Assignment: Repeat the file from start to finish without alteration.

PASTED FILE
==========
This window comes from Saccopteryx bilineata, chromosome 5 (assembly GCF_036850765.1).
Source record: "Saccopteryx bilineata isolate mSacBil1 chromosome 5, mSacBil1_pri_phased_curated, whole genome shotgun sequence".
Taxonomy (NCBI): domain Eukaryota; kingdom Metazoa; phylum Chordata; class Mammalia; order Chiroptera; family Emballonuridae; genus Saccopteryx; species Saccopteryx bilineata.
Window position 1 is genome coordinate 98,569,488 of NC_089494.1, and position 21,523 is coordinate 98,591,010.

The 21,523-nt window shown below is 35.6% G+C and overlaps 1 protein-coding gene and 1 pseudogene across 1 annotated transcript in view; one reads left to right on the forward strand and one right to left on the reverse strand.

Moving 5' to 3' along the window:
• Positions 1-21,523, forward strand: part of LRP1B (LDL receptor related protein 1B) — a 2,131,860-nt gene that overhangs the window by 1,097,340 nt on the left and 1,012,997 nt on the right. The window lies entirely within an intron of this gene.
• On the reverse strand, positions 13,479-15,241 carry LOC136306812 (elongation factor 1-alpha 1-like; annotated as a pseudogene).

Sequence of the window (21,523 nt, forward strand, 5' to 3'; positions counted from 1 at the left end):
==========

This window comes from Saccopteryx bilineata, chromosome 5 (assembly GCF_036850765.1).
Source record: "Saccopteryx bilineata isolate mSacBil1 chromosome 5, mSacBil1_pri_phased_curated, whole genome shotgun sequence".
Taxonomy (NCBI): domain Eukaryota; kingdom Metazoa; phylum Chordata; class Mammalia; order Chiroptera; family Emballonuridae; genus Saccopteryx; species Saccopteryx bilineata.
Window position 1 is genome coordinate 98,569,488 of NC_089494.1, and position 21,523 is coordinate 98,591,010.

The 21,523-nt window shown below is 35.6% G+C and overlaps 1 protein-coding gene and 1 pseudogene across 1 annotated transcript in view; one reads left to right on the forward strand and one right to left on the reverse strand.

Moving 5' to 3' along the window:
• Positions 1-21,523, forward strand: part of LRP1B (LDL receptor related protein 1B) — a 2,131,860-nt gene that overhangs the window by 1,097,340 nt on the left and 1,012,997 nt on the right. The window lies entirely within an intron of this gene.
• On the reverse strand, positions 13,479-15,241 carry LOC136306812 (elongation factor 1-alpha 1-like; annotated as a pseudogene).

Sequence of the window (21,523 nt, forward strand, 5' to 3'; positions counted from 1 at the left end):